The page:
［新聞分享-Taipei Times］Behind closed doors
Behind closed doors
–The interior ministry’s ruling on transgender marriage is not a signal that gay marriage is around the corner
By Enru Lin / Staff reporter
Wed, Aug 14, 2013
When the news broke, Abbygail Wu (吳伊婷) was standing outside the Ministry of the Interior, holding photocopies of a press statement that detailed just what she thought of the officials inside.
“They decided the fate of our marriage in this closed-door meeting, without having consulted us. The government’s role should be to protect the people and act on behalf of the people. Why have they turned around and broken up a family? We don’t need this kind of government, and we think this decision is completely unfounded,” she wrote with her partner, Jiyi Wu (吳芷儀).
But in a verdict that caught the couple off guard, officials ruled to uphold their 10-month-old marriage. At 5:10pm, Victoria Hsu (許秀雯), director of the Taiwan Alliance to Promote Civil Partnership Rights (TAPCPR, 伴侶盟), who was representing their interests at the meeting, notified them via text message that officials had ruled in their favor. “I didn’t believe it until she came out and said it again,” said Abbygail Wu.
The decision recognizes the Wus — a transgender couple who are both registered as female — as lawfully wedded. LGBT activists and international media have lauded the decision, saying it will help push a gay marriage amendment that Democratic Progressive Party Legislator Cheng Li-chiun (鄭麗君) will introduce in September.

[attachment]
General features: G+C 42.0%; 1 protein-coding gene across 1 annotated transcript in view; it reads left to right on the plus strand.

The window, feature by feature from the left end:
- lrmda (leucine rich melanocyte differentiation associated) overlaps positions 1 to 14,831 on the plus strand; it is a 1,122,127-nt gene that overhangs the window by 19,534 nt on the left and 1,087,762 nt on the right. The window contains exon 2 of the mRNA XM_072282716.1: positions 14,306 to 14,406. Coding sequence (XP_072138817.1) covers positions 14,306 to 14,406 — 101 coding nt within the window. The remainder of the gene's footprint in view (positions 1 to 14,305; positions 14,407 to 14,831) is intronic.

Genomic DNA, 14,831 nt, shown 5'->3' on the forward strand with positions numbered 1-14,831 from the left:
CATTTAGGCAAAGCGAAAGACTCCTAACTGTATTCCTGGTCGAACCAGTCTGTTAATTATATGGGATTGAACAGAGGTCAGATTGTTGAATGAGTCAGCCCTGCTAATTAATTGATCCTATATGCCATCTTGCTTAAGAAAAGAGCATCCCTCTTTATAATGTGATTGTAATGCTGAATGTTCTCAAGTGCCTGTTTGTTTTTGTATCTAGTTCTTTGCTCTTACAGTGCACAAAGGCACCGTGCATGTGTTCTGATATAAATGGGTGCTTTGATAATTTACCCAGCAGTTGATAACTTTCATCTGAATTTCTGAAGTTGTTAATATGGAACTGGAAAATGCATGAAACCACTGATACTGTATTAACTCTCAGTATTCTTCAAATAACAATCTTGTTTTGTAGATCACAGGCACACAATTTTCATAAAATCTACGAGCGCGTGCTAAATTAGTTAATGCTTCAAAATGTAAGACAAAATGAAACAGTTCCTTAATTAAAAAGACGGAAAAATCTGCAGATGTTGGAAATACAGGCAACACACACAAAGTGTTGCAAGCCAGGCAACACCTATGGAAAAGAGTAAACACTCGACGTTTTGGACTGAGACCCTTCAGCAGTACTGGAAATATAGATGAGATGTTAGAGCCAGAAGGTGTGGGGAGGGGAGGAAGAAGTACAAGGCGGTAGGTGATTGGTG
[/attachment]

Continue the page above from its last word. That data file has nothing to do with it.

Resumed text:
Hsu, who co-wrote the amendment draft, said she is very optimistic about the bill’s prospects. According to a TAPCPR survey conducted in June and July, over 50 percent of Taiwanese support gay marriage, and public support for LGBT rights are only strengthening over time, she said.
However, Hsu said that when deliberating over the Wus’ case, government officials made no concessions or new moves on gay marriage.
Last Wednesday, in her opening remarks, convener and Deputy Interior Minister Lin Tzu-ling (林慈玲) stressed that the agenda is “absolutely unrelated to the gay marriage issue, which is a matter for the Legislative Yuan,” Hsu said.
Hsu reported that during the three-hour discussion, one main argument against the marriage was that sanctioning it provides a loophole for same-sex marriage. For example, one woman in a lesbian relationship can apply for a sex change and then marry her partner, according to Hsu.
“This argument is based on the belief that many gay people would be willing to undergo an operation and live as another gender. In other words, these officials believe that homosexual orientation is the same thing as transgender identity. But for most gay people, that is not true,” she said.
Asked why the interior ministry made its about-face, Hsu responded that officials decided that they do not have a legal basis for marriage revocation. “I think the interior ministry is aware that it does not have the legal support to take away rights, and the reason is that there are no laws that govern sexual identification.
“In Argentina and the UK, there are laws. The point is not that they are liberal laws, though it is true that they are liberal. The point is that the laws exist,” she said.